Studying Great Evangelicals’ Lives Made Me Less Ambitious

To avoid hurting our marriages and families, we can learn from forerunners in the faith.

Back in 2015, while my wife played with our three children on our neighborhood playground, I stared in dumbfounded disbelief after reading a puzzling tweet by former pastor Tullian Tchividjian: “Welcome to the valley of the shadow of death… thank God grace reigns there.”

I quickly learned that this quote referred to the recently revealed marital indiscretions of both Tchividjian and his wife. This popular icon in the Reformed resurgence movement had, like so many, been found out for disastrous misdeeds that led to the dissolution of their marriage.

When the news broke, I had just accepted an associate pastorate at Calvary Memorial Church in Oak Park and was a couple months shy of beginning doctoral studies in Christian history at Trinity Evangelical Divinity School.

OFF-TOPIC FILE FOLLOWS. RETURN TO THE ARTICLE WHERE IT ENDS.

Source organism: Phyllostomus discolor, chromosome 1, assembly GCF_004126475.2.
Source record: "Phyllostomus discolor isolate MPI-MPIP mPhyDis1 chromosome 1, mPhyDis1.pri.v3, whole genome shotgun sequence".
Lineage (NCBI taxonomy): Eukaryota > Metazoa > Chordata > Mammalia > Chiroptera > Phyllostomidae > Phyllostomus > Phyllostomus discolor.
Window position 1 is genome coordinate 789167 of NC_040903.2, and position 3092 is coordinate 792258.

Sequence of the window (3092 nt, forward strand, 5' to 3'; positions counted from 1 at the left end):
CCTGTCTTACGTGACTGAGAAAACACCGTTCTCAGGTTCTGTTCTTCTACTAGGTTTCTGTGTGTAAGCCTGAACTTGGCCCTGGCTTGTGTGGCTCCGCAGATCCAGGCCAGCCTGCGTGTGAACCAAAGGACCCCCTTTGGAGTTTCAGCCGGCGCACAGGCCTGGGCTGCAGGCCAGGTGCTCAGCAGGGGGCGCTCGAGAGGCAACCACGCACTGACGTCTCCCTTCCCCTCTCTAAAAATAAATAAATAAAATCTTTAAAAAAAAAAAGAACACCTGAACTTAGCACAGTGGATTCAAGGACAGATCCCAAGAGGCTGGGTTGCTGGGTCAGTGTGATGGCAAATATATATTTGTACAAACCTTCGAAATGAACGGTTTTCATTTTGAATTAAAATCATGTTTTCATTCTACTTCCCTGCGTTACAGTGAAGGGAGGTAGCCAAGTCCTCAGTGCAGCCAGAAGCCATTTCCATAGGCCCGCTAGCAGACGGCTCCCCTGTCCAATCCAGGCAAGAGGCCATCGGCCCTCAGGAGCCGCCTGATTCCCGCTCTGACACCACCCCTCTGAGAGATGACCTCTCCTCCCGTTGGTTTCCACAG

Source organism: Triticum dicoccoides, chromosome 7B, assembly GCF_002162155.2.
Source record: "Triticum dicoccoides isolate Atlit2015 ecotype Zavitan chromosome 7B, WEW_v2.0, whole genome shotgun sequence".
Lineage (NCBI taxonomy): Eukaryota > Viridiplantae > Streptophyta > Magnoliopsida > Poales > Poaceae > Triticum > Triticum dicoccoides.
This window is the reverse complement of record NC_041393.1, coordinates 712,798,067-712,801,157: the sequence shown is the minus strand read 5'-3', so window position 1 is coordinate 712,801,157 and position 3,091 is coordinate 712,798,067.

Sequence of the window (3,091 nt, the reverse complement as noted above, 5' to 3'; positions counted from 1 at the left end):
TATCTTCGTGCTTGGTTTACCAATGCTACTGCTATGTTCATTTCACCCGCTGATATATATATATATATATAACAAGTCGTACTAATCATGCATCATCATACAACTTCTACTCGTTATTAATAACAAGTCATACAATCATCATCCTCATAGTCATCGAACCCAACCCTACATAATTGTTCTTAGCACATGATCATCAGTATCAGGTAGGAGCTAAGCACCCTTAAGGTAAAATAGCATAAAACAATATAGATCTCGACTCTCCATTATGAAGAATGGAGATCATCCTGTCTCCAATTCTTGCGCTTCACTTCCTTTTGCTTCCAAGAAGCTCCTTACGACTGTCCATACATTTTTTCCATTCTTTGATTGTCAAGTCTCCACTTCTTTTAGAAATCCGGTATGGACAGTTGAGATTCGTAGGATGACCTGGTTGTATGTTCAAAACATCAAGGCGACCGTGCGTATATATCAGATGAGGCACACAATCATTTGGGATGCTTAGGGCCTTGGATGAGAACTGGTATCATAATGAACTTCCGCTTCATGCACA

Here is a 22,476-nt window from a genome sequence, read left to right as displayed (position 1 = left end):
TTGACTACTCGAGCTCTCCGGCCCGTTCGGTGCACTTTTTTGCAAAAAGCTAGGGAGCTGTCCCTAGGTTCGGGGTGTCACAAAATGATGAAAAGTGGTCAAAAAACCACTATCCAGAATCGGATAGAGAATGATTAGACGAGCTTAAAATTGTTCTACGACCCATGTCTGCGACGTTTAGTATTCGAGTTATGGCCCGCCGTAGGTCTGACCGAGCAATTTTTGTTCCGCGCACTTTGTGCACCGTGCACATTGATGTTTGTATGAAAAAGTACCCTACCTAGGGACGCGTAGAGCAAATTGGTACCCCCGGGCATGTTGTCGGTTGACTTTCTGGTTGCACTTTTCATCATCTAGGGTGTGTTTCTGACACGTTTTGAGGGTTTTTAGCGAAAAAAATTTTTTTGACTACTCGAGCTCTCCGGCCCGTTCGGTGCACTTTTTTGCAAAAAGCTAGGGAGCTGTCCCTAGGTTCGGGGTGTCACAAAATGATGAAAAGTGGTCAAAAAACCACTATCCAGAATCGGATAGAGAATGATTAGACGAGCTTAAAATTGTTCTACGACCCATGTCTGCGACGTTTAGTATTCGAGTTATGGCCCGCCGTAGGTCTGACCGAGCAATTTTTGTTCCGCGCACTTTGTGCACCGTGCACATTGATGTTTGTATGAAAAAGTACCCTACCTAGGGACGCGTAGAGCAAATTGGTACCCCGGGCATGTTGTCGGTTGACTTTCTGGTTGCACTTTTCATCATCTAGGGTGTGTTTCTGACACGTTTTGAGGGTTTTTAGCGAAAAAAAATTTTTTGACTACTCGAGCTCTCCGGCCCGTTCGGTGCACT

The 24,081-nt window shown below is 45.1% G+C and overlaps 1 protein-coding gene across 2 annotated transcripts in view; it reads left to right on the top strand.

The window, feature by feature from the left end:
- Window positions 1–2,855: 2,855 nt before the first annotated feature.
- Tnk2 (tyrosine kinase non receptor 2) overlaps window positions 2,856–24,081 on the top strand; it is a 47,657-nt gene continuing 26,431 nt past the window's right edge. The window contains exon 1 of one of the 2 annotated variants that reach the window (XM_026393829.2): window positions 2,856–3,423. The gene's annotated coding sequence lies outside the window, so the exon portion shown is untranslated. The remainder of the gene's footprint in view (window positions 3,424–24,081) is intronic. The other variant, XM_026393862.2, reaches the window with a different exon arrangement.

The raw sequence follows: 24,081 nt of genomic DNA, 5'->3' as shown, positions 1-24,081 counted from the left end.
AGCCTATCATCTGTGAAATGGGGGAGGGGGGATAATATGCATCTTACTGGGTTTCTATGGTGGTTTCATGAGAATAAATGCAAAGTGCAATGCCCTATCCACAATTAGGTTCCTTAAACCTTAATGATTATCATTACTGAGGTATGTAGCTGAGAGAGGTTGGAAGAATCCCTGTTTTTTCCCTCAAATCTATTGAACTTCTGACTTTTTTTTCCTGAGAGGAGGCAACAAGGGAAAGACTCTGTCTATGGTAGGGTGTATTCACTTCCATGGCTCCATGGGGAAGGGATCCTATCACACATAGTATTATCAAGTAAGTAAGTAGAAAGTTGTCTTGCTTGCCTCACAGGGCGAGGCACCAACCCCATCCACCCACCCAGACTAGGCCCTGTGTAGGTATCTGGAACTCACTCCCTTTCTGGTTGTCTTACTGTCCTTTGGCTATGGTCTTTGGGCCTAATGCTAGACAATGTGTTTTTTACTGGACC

For the next seven years, I went on to study the history of evangelicals. All the while, I kept on the lookout for the same historical pattern, one I didn’t want to ignore in the literature—especially since its repetition and consequences continued to play out in the 21st-century evangelical world I inhabited.

The all-too-common pattern I discovered is this: Great evangelical figures throughout history often had tragic personal and family lives. This trope winked at me repeatedly as I came across it in biographies and historical accounts of evangelical pastors, revivalists, and activists.

Evangelical history happens to provide numerous cautionary tales for what happens when ambition goes unbridled. And while some evangelicals would rather gloss over these tales or conceal them, that would be to our detriment. These warnings can be a service to the future of the evangelical story—and heeding them may prompt us to curb our ambition, …

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